A record performance metric waveguide grating router (WGR) design with a 200 GHz free spectral range (FSR) capable of resolving sub-GHz resolution spectral features is developed for a fine resolution photonic spectral processor (PSP). The WGR’s FSR was designed to support subchannel add/drop from a superchannel of 1 Tb/s capacity. Due to fabrication imperfections, we introduce phase corrections to the light beams emerging from the 250 waveguides of the WGR output using a liquid crystal on silicon (LCoS) phase spatial light modulator (SLM) placed in an imaging configuration. A second LCoS SLM is located at the Fourier plane, for arbitrary spectral amplitude and phase manipulations. The PSP is utilized in multiple system transmission experiments, such as flexible spectral shaping and subcarrier drop demultiplexing with sub-GHz spectral resolution.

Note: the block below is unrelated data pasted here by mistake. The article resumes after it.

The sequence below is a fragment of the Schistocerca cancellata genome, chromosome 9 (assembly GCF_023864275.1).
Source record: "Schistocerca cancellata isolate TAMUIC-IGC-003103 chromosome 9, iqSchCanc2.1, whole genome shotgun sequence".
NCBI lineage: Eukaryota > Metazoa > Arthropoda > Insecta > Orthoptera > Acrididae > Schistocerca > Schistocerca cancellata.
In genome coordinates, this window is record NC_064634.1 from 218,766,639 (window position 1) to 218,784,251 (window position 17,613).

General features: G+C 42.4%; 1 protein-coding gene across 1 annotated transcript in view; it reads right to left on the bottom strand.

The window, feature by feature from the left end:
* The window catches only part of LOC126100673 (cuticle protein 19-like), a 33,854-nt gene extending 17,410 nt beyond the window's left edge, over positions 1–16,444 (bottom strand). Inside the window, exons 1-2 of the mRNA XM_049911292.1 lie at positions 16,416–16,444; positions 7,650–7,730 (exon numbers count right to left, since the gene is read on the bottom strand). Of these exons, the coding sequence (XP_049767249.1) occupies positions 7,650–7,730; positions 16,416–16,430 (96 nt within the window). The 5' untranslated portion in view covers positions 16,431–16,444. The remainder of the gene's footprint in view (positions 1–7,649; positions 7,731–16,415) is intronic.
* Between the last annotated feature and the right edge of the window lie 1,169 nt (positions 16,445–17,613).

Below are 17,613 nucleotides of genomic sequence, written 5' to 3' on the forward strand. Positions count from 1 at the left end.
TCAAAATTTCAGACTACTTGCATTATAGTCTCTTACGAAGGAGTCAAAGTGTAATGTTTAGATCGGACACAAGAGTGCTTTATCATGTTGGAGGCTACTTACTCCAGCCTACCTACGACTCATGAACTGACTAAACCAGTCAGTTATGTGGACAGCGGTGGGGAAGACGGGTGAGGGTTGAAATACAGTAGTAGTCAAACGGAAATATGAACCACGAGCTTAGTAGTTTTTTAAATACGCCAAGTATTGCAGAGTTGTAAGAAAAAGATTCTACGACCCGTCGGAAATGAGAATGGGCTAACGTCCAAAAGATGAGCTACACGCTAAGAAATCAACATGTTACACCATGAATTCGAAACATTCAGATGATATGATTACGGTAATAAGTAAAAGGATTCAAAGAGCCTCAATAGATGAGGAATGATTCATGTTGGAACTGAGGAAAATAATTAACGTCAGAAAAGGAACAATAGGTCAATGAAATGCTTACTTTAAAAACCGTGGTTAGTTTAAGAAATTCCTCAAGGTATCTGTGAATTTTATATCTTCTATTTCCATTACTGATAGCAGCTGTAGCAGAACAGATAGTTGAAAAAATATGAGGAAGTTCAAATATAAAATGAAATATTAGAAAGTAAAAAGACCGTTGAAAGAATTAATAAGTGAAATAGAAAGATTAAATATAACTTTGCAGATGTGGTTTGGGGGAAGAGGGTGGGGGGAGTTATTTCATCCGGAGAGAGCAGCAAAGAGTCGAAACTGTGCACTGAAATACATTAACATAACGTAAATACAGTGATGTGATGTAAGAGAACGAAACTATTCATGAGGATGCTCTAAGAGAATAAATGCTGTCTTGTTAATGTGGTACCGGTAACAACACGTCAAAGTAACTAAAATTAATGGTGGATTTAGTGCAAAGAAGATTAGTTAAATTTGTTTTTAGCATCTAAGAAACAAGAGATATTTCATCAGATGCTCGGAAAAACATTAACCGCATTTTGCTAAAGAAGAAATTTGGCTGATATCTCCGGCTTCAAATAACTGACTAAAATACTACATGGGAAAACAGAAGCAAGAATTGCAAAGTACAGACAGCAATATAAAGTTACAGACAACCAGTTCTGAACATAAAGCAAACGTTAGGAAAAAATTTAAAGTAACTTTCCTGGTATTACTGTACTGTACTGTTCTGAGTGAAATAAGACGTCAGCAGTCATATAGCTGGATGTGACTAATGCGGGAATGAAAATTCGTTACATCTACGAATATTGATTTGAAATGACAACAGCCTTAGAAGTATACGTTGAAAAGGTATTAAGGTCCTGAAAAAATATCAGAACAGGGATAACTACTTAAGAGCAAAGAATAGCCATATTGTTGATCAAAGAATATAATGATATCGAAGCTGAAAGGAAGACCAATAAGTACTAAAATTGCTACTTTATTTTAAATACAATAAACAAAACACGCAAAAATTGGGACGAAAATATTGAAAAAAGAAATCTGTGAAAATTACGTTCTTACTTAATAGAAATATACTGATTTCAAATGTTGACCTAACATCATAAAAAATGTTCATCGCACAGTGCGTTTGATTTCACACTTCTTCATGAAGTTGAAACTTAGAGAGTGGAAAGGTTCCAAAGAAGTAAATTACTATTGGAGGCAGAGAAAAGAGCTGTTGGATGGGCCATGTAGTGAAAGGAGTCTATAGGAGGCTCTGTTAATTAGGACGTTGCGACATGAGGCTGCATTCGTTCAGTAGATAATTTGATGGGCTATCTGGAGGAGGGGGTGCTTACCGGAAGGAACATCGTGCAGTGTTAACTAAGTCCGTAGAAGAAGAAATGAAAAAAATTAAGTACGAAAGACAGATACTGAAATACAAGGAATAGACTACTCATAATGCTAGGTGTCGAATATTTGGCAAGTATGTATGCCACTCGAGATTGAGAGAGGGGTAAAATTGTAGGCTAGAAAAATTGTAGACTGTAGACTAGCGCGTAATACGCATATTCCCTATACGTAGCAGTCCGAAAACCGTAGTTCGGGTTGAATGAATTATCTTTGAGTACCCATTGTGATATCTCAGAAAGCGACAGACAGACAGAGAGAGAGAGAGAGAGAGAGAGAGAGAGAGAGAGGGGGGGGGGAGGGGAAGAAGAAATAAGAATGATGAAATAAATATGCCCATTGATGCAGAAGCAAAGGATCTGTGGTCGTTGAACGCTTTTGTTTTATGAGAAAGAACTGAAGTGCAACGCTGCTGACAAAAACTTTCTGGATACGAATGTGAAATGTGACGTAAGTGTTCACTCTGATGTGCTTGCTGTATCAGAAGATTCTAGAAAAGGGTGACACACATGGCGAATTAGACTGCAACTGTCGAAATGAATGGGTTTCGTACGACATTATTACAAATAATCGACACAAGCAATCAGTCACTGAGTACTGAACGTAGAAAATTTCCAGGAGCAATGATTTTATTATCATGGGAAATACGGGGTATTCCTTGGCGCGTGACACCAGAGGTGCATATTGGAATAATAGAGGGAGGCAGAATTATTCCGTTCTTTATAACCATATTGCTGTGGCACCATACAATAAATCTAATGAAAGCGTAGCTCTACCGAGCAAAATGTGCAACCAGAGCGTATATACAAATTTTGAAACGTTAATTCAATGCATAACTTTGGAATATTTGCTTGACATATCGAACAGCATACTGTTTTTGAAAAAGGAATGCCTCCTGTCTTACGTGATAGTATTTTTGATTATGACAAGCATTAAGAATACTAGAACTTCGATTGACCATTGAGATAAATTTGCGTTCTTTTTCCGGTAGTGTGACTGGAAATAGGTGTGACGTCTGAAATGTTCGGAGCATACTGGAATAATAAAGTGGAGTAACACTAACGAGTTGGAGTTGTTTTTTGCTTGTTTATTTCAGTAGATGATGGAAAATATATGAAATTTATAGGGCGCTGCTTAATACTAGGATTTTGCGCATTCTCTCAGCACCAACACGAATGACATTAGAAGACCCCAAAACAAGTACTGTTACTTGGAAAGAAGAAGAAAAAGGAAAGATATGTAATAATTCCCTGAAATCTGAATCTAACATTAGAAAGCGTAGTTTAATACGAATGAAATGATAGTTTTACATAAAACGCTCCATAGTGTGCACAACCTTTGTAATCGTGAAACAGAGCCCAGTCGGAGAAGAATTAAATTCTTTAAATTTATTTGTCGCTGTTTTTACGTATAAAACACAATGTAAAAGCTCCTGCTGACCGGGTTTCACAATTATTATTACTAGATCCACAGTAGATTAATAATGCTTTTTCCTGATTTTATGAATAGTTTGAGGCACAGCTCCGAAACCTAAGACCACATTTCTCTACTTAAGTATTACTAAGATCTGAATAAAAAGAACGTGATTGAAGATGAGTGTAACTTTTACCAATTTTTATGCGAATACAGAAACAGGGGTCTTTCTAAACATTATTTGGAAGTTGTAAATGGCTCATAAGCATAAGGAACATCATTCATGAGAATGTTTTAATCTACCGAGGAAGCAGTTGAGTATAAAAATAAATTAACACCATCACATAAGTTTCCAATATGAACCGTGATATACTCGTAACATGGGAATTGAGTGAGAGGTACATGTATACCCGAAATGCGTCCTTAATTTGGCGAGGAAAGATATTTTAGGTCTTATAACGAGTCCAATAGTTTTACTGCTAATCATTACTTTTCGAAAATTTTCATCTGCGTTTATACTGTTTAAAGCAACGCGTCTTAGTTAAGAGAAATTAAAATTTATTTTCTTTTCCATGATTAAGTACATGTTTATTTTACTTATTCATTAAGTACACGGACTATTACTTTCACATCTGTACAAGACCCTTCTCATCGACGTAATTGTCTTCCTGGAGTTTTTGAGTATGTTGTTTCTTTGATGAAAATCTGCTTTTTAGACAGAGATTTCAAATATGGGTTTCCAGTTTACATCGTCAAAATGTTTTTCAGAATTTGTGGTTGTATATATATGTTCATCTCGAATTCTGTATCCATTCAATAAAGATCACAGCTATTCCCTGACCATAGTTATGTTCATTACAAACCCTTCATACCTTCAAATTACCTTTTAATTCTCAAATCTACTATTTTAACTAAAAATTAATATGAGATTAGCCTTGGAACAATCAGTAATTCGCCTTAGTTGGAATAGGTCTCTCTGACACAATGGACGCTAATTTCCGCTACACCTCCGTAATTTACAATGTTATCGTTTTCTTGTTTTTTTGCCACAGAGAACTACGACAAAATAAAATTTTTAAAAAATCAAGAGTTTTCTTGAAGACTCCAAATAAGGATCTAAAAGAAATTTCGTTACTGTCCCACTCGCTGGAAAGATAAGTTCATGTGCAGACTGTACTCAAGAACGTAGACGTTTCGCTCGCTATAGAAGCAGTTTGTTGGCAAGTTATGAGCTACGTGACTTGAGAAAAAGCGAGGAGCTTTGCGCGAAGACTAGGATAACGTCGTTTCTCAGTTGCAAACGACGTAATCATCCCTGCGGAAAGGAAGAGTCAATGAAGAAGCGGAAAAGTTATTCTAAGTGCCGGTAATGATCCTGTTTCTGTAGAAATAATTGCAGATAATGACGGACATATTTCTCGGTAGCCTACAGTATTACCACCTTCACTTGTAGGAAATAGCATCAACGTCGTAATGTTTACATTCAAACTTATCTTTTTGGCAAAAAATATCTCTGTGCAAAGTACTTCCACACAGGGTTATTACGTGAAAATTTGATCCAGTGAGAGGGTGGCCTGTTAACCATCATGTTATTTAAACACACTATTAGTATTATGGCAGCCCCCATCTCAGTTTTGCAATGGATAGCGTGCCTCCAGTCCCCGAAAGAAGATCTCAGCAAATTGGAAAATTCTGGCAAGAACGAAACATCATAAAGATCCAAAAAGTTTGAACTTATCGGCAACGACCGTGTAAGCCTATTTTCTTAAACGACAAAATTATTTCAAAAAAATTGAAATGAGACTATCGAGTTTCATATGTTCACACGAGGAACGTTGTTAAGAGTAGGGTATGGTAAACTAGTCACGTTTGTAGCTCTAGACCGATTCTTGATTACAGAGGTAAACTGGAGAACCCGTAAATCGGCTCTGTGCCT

As traffic volumes carried by optical networks continue to grow by tens of percent year over year, we are rapidly approaching the capacity limit of the conventional communication band within a single-mode fiber. New measures such as elastic optical networking, spectral extension to multi-bands, and spatial expansion to additional fiber overlays or new fiber types are all being considered as potential solutions, whether near term or far. In this tutorial paper, we survey the photonic switching hardware solutions in support of evolving optical networking solutions enabling capacity expansion based on the proposed approaches. We also suggest how reconfigurable add/drop multiplexing nodes will evolve under these scenarios and gauge their properties and relative cost scalings. We identify that the switching technologies continue to evolve and offer network operators the required flexibility in routing information channels in both the spectral and spatial domains. New wavelength-selective switch designs can now support greater resolution, increased functionality and packing density, as well as operation with multiple input and output ports. Various switching constraints can be applied, such as routing of complete spatial superchannels, in an effort to reduce the network cost and simplify the routing protocols and managed pathway count. However, such constraints also reduce the transport efficiency when the network is only partially loaded, and may incur fragmentation. System tradeoffs between switching granularity and implementation complexity and cost will have to be carefully considered for future high-capacity SDM–WDM optical networks. In this work, we present the first cost comparisons, to our knowledge, of the different approaches in an effort to quantify such tradeoffs.